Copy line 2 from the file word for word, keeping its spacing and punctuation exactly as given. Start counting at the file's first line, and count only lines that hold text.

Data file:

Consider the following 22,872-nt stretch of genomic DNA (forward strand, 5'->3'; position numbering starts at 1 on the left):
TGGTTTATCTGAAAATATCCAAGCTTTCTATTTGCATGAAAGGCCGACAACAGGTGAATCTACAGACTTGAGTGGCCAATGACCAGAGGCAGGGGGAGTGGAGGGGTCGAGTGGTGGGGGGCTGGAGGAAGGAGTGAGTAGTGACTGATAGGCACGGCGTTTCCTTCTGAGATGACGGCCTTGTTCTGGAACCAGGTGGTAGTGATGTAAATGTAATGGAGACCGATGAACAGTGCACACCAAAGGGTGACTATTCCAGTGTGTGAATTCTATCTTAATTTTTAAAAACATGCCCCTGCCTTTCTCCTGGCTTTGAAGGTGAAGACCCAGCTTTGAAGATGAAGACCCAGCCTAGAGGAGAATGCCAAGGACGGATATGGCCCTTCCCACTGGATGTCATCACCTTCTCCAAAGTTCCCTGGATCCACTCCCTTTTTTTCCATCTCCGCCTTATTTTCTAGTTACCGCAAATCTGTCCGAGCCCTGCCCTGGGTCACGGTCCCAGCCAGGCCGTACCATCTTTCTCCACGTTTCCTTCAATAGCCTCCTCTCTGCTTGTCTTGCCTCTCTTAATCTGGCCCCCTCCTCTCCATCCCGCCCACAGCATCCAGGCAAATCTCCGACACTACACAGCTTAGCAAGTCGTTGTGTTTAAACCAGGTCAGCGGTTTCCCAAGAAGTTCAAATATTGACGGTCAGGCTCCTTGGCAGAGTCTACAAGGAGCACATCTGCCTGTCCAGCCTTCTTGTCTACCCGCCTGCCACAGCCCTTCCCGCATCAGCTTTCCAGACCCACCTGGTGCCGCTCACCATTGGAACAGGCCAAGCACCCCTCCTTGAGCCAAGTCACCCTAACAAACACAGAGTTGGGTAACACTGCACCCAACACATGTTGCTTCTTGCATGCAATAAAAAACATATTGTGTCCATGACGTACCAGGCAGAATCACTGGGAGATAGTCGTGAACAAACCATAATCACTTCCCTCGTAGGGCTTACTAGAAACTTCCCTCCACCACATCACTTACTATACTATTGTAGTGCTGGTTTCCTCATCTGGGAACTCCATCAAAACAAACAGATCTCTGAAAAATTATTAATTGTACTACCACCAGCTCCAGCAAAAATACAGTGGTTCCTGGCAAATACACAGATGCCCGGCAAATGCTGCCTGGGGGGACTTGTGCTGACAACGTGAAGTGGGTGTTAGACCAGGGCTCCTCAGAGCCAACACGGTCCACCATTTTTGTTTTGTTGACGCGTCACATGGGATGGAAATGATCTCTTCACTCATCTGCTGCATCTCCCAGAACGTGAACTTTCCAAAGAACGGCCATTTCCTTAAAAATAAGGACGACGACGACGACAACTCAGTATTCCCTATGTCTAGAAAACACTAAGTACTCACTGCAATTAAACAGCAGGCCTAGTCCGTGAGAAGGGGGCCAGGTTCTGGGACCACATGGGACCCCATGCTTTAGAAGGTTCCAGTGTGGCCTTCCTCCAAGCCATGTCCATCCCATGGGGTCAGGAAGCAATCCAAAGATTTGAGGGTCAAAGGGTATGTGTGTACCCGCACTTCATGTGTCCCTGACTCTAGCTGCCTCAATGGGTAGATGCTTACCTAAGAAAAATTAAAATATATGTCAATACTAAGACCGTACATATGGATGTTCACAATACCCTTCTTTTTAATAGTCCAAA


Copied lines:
TGGTTTATCTGAAAATATCCAAGCTTTCTATTTGCATGAAAGGCCGACAACAGGTGAATCTACAGACTTGAGTGGCCAATGACCAGAGGCAGGGGGAGTGGAGGGGTCGAGTGGTGGGGGGCTGGAGGAAGGAGTGAGTAGTGACTGATAGGCACGGCGTTTCCTTCTGAGATGACGGCCTTGTTCTGGAACCAGGTGGTAGTGATGTAAATGTAATGGAGACCGATGAACAGTGCACACCAAAGGGTGACTATTCCAGTGTGTGAATTCTATCTTAATTTTTAAAAACATGCCCCTGCCTTTCTCCTGGCTTTGAAGGTGAAGACCCAGCTTTGAAGATGAAGACCCAGCCTAGAGGAGAATGCCAAGGACGGATATGGCCCTTCCCACTGGATGTCATCACCTTCTCCAAAGTTCCCTGGATCCACTCCCTTTTTTTCCATCTCCGCCTTATTTTCTAGTTACCGCAAATCTGTCCGAGCCCTGCCCTGGGTCACGGTCCCAGCCAGGCCGTACCATCTTTCTCCACGTTTCCTTCAATAGCCTCCTCTCTGCTTGTCTTGCCTCTCTTAATCTGGCCCCCTCCTCTCCATCCCGCCCACAGCATCCAGGCAAATCTCCGACACTACACAGCTTAGCAAGTCGTTGTGTTTAAACCAGGTCAGCGGTTTCCCAAGAAGTTCAAATATTGACGGTCAGGCTCCTTGGCAGAGTCTACAAGGAGCACATCTGCCTGTCCAGCCTTCTTGTCTACCCGCCTGCCACAGCCCTTCCCGCATCAGCTTTCCAGACCCACCTGGTGCCGCTCACCATTGGAACAGGCCAAGCACCCCTCCTTGAGCCAAGTCACCCTAACAAACACAGAGTTGGGTAACACTGCACCCAACACATGTTGCTTCTTGCATGCAATAAAAAACATATTGTGTCCATGACGTACCAGGCAGAATCACTGGGAGATAGTCGTGAACAAACCATAATCACTTCCCTCGTAGGGCTTACTAGAAACTTCCCTCCACCACATCACTTACTATACTATTGTAGTGCTGGTTTCCTCATCTGGGAACTCCATCAAAACAAACAGATCTCTGAAAAATTATTAATTGTACTACCACCAGCTCCAGCAAAAATACAGTGGTTCCTGGCAAATACACAGATGCCCGGCAAATGCTGCCTGGGGGGACTTGTGCTGACAACGTGAAGTGGGTGTTAGACCAGGGCTCCTCAGAGCCAACACGGTCCACCATTTTTGTTTTGTTGACGCGTCACATGGGATGGAAATGATCTCTTCACTCATCTGCTGCATCTCCCAGAACGTGAACTTTCCAAAGAACGGCCATTTCCTTAAAAATAAGGACGACGACGACGACAACTCAGTATTCCCTATGTCTAGAAAACACTAAGTACTCACTGCAATTAAACAGCAGGCCTAGTCCGTGAGAAGGGGGCCAGGTTCTGGGACCACATGGGACCCCATGCTTTAGAAGGTTCCAGTGTGGCCTTCCTCCAAGCCATGTCCATCCCATGGGGTCAGGAAGCAATCCAAAGATTTGAGGGTCAAAGGGTATGTGTGTACCCGCACTTCATGTGTCCCTGACTCTAGCTGCCTCAATGGGTAGATGCTTACCTAAGAAAAATTAAAATATATGTCAATACTAAGACCGTACATATGGATGTTCACAATACCCTTCTTTTTAATAGTCCAAA